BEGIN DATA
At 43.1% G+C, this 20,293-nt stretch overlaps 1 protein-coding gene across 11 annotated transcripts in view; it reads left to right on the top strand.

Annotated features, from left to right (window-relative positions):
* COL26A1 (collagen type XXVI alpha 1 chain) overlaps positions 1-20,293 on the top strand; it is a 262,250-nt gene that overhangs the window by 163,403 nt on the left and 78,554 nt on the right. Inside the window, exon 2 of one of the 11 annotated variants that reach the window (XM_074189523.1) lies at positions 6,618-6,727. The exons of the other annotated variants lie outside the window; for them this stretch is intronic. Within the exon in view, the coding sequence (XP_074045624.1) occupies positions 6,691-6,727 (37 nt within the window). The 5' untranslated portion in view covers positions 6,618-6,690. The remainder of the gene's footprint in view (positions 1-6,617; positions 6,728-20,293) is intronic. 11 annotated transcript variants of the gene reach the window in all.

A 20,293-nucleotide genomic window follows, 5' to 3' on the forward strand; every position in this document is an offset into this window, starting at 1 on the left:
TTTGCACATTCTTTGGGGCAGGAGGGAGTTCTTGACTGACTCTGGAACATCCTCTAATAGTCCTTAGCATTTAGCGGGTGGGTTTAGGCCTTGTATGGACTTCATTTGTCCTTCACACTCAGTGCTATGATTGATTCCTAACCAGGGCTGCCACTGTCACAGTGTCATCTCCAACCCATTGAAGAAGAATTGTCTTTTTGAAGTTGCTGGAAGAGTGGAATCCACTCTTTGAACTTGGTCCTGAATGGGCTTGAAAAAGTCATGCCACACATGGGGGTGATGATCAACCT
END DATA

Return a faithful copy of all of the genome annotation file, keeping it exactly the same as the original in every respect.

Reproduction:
At 43.1% G+C, this 20,293-nt stretch overlaps 1 protein-coding gene across 11 annotated transcripts in view; it reads left to right on the top strand.

Annotated features, from left to right (window-relative positions):
* COL26A1 (collagen type XXVI alpha 1 chain) overlaps positions 1-20,293 on the top strand; it is a 262,250-nt gene that overhangs the window by 163,403 nt on the left and 78,554 nt on the right. Inside the window, exon 2 of one of the 11 annotated variants that reach the window (XM_074189523.1) lies at positions 6,618-6,727. The exons of the other annotated variants lie outside the window; for them this stretch is intronic. Within the exon in view, the coding sequence (XP_074045624.1) occupies positions 6,691-6,727 (37 nt within the window). The 5' untranslated portion in view covers positions 6,618-6,690. The remainder of the gene's footprint in view (positions 1-6,617; positions 6,728-20,293) is intronic. 11 annotated transcript variants of the gene reach the window in all.

A 20,293-nucleotide genomic window follows, 5' to 3' on the forward strand; every position in this document is an offset into this window, starting at 1 on the left:
TTTGCACATTCTTTGGGGCAGGAGGGAGTTCTTGACTGACTCTGGAACATCCTCTAATAGTCCTTAGCATTTAGCGGGTGGGTTTAGGCCTTGTATGGACTTCATTTGTCCTTCACACTCAGTGCTATGATTGATTCCTAACCAGGGCTGCCACTGTCACAGTGTCATCTCCAACCCATTGAAGAAGAATTGTCTTTTTGAAGTTGCTGGAAGAGTGGAATCCACTCTTTGAACTTGGTCCTGAATGGGCTTGAAAAAGTCATGCCACACATGGGGGTGATGATCAACCT